NASA's Mars rover Curiosity is taking a break from its drive to Glenelg to examine a football-size rock with its robotic arm.
In the next few days, both the arm-mounted Alpha Particle X-Ray Spectrometer and the mast-mounted, laser-zapping Chemistry and Camera Instrument will be used to identify elements in the rock, allowing a cross-check of the two instruments.
The rock - which has a surprisingly regular pyramidal shape - has been named Jake Matijevic, after the surface operations systems chief engineer for the rover, who died on August 20, aged 64.
Curiosity is now halfway to its main destination, after driving six days in a row. On each of those days, it's covered between 72 and 121 feet.
"This robot was built to rove, and the team is really getting a good rhythm of driving day after day when that's the priority," says MSL project manager Richard Cook.
When the rover reaches Glenelg, it will choose another rock for drilling, with the aim of analyzing powder drilled from the interior. Glenelg was picked because three types of terrain intersect there - one lighter-toned and another more cratered than the terrain Curiosity currently is crossing.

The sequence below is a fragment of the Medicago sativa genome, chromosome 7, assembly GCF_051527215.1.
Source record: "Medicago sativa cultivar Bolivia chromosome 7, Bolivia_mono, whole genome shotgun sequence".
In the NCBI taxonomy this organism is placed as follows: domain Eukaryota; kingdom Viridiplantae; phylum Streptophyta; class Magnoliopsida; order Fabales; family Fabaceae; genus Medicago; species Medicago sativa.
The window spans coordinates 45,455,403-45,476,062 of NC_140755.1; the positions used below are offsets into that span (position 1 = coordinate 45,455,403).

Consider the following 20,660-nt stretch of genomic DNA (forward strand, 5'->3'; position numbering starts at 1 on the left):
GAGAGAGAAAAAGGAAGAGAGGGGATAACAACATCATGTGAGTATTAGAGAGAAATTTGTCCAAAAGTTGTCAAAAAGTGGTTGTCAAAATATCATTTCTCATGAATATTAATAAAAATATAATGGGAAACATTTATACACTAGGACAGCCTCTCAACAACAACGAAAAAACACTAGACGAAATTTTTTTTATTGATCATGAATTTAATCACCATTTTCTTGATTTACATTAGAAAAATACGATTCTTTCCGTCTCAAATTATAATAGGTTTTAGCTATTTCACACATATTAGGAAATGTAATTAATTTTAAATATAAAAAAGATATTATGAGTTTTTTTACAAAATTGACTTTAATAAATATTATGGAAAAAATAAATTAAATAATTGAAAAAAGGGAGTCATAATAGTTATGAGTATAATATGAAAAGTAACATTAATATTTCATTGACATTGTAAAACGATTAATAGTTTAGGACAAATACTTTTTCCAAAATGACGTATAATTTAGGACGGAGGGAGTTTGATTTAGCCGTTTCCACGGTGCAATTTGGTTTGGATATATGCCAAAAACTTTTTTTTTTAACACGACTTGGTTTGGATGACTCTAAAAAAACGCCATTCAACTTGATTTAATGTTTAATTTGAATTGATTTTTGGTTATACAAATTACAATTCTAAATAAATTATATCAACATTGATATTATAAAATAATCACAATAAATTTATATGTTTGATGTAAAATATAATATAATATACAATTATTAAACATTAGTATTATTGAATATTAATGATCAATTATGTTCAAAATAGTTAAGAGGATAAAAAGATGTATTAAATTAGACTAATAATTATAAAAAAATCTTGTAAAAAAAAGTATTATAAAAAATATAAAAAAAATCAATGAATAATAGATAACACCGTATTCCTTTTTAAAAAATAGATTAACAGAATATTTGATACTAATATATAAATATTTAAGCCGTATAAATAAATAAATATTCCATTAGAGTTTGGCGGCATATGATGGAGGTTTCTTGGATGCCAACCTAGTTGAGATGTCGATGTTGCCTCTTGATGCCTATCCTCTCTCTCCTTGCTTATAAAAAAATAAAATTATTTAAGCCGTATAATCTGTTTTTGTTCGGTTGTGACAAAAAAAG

The light-toned area is particularly intriguing, as it retains daytime heat long into the night, suggesting an unusual composition.
"As we're getting closer to the light-toned area, we see thin, dark bands of unknown origin," says MSL project scientist John Grotzinger of the California Institute of Technology. "The smaller-scale diversity is becoming more evident as we get closer, providing more potential targets for investigation."
Recent images from the rover's camera reveal dark streaks on rocks in the Glenelg area that have got the researchers rather excited.
But the camera's also been looking up, and has recorded images of Mars' two moons, Phobos and Deimos, passing in front of the sun.
"Phobos is in an orbit very slowly getting closer to Mars, and Deimos is in an orbit very slowly getting farther from Mars," said Curiosity's science team co-investigator Mark Lemmon of Texas A&M University. "These observations help us reduce uncertainty in calculations of the changes."